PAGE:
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International Team Characterizes Common Human CNVs

NEW YORK (GenomeWeb News) – Common copy number variants alone cannot explain the missing heritability in the human genome, according to a new study that mapped and characterized nearly all common CNVs in the human genome.

In a paper appearing online in Nature today, an international team led by investigators at Wellcome Trust Sanger Institute used tiling oligonucleotide arrays to uncover nearly 12,000 common CNV candidates from dozens of HapMap samples. From there, they developed arrays to assess CNVs in hundreds of other individuals from three ancestral backgrounds, generating genotype information for roughly 5,000 of the CNVs.

In the discovery phase of the study, the researchers used tiling oligonucleotide arrays to detect CNVs that were 500 bases or larger in the genomes of 40 HapMap individuals of European and West African ancestry and a European reference sample.

In so doing, the team identified a median of 1,117 CNVs in the European ancestry genomes and 1,488 CNVs in the Yoruban genomes. After bringing together data on all 41 individuals, the researchers noted, they found 11,700 potential CNVs. Of these, just under half were present in any given individual tested.

The team then worked with the Wellcome Trust Case Control Consortium to design an Agilent CNV-array for typing the variable regions of the genome. Using this array, they assessed CNVs in 450 HapMap individuals from three ancestral groups, identifying 4,978 CNVs for which they could generate high confidence genotype information.

Genotyping the CNVs should help other members of the research community better assess relationships between CNVs and other types of genetic variation, senior author Matthew Hurles, a researcher with the Wellcome Trust Sanger Institute, told GenomeWeb Daily News. And, he added, the resource should also aid in interrogating CNVs in disease association studies.

The CNV data is being made available through the researchers' web sites and through files accompanying the publication on Nature's website, Hurles noted. The team also is working with up and coming CNV databases to include this data.

Overall, the team believes they identified about 80 percent to 90 percent of common human CNVs larger than about 1,000 bases.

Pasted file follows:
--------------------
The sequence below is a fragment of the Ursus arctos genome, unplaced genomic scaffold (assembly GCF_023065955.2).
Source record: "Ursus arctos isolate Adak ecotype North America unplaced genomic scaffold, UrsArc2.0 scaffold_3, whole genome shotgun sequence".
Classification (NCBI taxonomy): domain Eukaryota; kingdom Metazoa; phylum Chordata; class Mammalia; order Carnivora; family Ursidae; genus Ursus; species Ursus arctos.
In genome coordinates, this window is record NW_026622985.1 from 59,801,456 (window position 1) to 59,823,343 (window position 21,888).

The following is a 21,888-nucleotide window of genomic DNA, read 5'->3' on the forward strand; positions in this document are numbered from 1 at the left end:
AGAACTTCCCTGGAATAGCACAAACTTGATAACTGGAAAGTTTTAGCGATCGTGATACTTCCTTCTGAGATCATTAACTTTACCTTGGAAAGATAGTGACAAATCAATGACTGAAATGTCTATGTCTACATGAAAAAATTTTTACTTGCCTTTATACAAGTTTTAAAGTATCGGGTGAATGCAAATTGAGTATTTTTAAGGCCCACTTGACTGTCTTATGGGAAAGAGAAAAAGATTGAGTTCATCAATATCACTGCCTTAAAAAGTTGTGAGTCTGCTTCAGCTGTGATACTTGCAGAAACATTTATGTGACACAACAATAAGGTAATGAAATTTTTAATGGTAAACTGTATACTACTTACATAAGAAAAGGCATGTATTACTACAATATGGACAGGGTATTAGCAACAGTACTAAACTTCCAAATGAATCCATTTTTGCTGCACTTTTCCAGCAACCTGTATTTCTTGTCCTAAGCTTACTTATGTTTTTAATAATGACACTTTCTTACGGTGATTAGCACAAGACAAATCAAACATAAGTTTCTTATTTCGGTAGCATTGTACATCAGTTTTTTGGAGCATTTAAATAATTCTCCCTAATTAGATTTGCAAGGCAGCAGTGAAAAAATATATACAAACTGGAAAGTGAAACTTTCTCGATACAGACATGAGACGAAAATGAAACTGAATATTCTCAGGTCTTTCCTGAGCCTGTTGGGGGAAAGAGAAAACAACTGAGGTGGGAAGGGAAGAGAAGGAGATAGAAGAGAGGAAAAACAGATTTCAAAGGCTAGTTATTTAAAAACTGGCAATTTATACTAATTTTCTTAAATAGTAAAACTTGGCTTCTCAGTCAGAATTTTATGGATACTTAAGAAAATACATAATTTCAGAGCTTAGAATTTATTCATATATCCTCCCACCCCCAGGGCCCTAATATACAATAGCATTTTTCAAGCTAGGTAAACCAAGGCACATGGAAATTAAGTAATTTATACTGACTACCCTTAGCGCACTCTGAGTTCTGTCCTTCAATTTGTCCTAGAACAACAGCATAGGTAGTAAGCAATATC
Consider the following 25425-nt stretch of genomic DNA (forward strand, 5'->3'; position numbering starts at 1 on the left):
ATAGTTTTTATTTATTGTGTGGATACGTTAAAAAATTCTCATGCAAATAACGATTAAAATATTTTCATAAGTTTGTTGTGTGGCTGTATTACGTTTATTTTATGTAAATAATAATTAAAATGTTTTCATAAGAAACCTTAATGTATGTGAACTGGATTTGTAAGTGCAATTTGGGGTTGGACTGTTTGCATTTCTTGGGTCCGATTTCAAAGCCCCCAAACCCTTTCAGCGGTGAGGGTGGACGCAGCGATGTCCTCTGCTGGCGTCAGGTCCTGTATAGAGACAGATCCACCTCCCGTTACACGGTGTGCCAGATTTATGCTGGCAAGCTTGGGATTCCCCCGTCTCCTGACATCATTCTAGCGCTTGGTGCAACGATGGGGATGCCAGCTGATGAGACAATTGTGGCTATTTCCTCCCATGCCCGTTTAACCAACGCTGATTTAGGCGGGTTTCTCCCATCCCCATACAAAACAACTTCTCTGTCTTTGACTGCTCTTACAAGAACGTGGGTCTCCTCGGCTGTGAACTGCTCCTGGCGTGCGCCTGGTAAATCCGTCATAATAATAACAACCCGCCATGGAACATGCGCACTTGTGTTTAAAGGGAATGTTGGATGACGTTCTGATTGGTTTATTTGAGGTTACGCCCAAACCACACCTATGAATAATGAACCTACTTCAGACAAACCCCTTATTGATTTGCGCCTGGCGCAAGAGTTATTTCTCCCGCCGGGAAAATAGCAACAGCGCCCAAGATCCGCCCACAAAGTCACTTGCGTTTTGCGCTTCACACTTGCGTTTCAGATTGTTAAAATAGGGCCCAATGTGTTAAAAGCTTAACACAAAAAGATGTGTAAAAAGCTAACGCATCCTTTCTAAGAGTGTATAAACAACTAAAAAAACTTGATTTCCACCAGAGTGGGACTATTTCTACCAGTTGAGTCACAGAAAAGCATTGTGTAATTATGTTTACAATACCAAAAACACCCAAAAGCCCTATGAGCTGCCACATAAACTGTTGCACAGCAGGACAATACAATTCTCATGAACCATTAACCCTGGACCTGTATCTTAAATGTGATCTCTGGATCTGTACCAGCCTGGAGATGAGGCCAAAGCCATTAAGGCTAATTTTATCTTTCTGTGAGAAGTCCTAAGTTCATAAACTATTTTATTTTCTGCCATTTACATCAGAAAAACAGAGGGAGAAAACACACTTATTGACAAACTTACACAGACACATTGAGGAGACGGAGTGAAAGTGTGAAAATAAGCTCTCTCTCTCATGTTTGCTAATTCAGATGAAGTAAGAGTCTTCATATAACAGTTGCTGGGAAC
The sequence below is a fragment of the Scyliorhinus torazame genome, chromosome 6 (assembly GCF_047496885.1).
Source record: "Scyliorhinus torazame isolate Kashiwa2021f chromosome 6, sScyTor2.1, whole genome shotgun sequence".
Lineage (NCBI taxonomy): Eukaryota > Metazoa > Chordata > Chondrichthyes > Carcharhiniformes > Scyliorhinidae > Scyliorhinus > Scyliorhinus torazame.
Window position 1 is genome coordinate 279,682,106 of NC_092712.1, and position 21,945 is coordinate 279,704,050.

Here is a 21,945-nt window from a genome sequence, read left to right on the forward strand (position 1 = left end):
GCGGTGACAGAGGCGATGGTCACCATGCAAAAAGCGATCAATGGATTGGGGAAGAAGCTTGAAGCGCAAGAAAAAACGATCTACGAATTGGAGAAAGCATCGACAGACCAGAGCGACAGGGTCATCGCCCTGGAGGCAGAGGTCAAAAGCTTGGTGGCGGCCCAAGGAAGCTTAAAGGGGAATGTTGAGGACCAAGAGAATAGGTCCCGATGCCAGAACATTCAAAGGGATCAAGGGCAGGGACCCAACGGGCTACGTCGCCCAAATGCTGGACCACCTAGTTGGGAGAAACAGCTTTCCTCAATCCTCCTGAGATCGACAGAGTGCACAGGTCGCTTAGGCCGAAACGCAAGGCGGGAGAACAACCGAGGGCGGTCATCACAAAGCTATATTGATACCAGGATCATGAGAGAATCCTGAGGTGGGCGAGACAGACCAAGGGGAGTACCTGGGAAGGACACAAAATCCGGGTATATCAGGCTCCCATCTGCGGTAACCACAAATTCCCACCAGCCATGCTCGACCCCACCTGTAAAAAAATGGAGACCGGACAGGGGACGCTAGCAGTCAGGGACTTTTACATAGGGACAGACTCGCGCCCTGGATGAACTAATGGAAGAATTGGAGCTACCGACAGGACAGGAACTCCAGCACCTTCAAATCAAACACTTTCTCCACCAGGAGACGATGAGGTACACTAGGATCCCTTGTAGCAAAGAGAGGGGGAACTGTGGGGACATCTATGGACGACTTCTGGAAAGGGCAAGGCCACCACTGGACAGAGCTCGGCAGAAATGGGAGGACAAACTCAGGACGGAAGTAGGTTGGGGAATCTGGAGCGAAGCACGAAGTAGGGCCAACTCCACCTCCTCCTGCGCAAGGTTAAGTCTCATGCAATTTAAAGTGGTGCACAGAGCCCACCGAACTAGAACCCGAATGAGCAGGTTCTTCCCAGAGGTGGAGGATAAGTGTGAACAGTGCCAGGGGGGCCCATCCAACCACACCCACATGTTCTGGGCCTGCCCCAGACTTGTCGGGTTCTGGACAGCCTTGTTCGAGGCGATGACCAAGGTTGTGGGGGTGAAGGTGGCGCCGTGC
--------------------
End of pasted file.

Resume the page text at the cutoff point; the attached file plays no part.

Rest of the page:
By looking at how and where CNVs form — as well as CNV population genetics — the researchers also came up with several conclusions about CNV biology. For instance, they identified dispersed duplications that appear to play a larger role in CNV formation than previously believed.

In addition, their results allowed them to estimate the mutation rate leading to common CNVs, Hurles noted, suggesting approximately one in 15 children has CNVs not carried by either of their parents.

Finally, the common CNV patterns suggest many of these variants are under strong negative selection in the genome, Hurles said, although certain CNVs in non-gene-coding regions vary by populations and may be under positive selection.

The team also concluded that common CNVs are not a major contributor to the complex disease and trait heritability not explained by genome-wide association studies. On the other hand, rare variants, including rare CNVs may account for some of this missing.

"Rarer variants seem like a productive way forward for us," Hurles said.

The team plans to interrogate even smaller variants in the genome down the road, though Hurles noted that identifying small and/or rare variants will likely require sequencing.

Meanwhile, in a review article in the same issue of Nature, an international group of genomics researchers discussed missing heritability in the genome more broadly, describing potential sources of complex disease heritability and methods for assessing them.

Although genome-wide association studies so far have turned up a slew of disease-associated variants, they noted, most explain only a fraction of complex disease heritability believed to exist.

The group discussed a range of related issues, including strategies for doing future GWAS as well as the role of rare and structural variants and environmental factors in complex diseases.

For her part, lead author Teri Manolio, director of the National Human Genome Research Institute's office of population genomics, told GenomeWeb Daily News that she believes researchers need to use all of the genetic approaches at their disposal — from GWAS of common variants to sequencing studies aimed at identifying rare variants — to understand complex diseases and their heritability.

"GWAS were initially designed to focus on the higher end of the frequency-effect size spectrum, so much work remains to be done, both in finding other variants in the lower frequency and larger effect domains … and in understanding their functional and pathophysiological properties," Manolio and her co-authors wrote. "The modest size of genetic effects detected so far … suggests that complex diseases will require substantially greater research effort to detect additional genetic influences."

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